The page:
+guaranteed. Developers of proprietary software are not necessarily
+incompetent. Sometimes they produce a program that is powerful and
+reliable, even though it does not respect the users' freedom."</p>
+<p>For open source, poor-quality software is a problem to be explained
+away or a reason to eschew the software altogether. For free software,
+it is a problem to be worked through. For free software advocates,
+glitches and missing features are never a source of shame.
+Any piece of free software that respects users' freedom has a strong
+inherent advantage over a proprietary competitor that does not. Even
+if it has other issues, free software always has freedom.</p>
+<p>Of course, every piece of free software must start somewhere. A brand-new
+piece of software, for example, is unlikely to be more featureful
+than an established proprietary tool. Projects
+begin with many bugs and improve over time. While open
+source advocates might argue that a project will grow into usefulness
+over time and with luck, free software projects represent important
+contributions on day one to a free software advocate. Every piece of
+software that gives users control over their technology is a step
+forward. Improved quality as a project matures is the icing on the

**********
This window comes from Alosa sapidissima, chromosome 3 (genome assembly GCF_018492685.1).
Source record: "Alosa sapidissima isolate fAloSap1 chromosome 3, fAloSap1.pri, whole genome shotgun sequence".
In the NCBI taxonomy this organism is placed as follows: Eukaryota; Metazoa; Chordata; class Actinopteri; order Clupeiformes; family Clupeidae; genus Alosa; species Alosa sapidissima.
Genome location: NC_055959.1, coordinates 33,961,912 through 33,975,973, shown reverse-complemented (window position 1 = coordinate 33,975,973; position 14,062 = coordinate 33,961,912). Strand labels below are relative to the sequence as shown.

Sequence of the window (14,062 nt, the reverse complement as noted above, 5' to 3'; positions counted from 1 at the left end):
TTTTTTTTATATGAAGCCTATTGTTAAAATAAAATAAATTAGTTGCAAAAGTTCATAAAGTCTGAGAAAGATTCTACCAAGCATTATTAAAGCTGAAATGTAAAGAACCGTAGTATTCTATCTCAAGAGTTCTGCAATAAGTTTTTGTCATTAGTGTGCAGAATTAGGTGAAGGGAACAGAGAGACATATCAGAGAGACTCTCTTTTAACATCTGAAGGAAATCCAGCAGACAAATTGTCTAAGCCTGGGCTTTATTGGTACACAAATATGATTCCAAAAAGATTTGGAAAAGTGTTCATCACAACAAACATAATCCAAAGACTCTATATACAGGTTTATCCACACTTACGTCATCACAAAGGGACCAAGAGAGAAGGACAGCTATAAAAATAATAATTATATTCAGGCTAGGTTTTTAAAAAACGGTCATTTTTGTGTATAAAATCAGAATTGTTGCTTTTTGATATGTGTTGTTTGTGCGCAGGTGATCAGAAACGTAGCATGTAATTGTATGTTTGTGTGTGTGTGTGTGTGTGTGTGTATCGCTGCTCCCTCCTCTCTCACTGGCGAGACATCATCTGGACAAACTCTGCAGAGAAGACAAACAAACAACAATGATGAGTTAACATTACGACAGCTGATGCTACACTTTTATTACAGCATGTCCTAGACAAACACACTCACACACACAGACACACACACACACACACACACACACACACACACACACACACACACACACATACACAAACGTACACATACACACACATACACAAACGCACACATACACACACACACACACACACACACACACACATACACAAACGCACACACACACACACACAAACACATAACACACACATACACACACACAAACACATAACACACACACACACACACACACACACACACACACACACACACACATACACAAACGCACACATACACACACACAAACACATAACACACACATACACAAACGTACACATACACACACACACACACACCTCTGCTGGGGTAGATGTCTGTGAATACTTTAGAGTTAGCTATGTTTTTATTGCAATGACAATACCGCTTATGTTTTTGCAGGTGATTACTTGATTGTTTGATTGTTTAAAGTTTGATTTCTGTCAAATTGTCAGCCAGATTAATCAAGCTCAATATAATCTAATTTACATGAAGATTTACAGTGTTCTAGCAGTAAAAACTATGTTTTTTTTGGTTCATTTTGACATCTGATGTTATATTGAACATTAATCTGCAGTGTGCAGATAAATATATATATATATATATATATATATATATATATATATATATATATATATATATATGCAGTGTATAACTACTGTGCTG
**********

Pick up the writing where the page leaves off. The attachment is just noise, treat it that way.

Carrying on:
+<p>A second, perhaps even more damning, fact is that the collaborative,
+distributed, peer-review development process at the heart of the
+definition of open source bears little resemblance to the practice of
+software development in the vast majority of projects under free (or
+"open source") licenses.</p>
+<p>Several academic studies of free software hosting sites <a
+href="http://sf.net";>SourceForge</a> and <a
+href="http://sv.gnu.org";>Savannah</a> have shown what many free
+software developers who have put a codebase online already know
+first-hand. The vast majority of free software projects are not
+particularly collaborative. The median number of contributors to a
+free software project on SourceForge?  One. A lone
+developer. SourceForge projects at the ninety-fifth percentile by
+participant size have only five contributors. More than half of these
+free software projects--and even most projects that have made several
+successful releases and been downloaded frequently, are the work of a
+single developer with little outside help.</p>
+<p>By emphasizing the power of collaborative development and "distributed
+peer review," open source approaches seem to have very little to say
+about why one should use, or contribute to, the vast majority of free
+software projects. Because the purported benefits of collaboration
+cannot be realized when there is no collaboration, the vast majority
+of free development projects are at no technical advantage with respect to a
+proprietary competitor.</p>
+<p>For free software advocates, these same projects are each seen as
+important successes. Because every piece of free software respects its
+users' freedom, advocates of software freedom argue that each piece of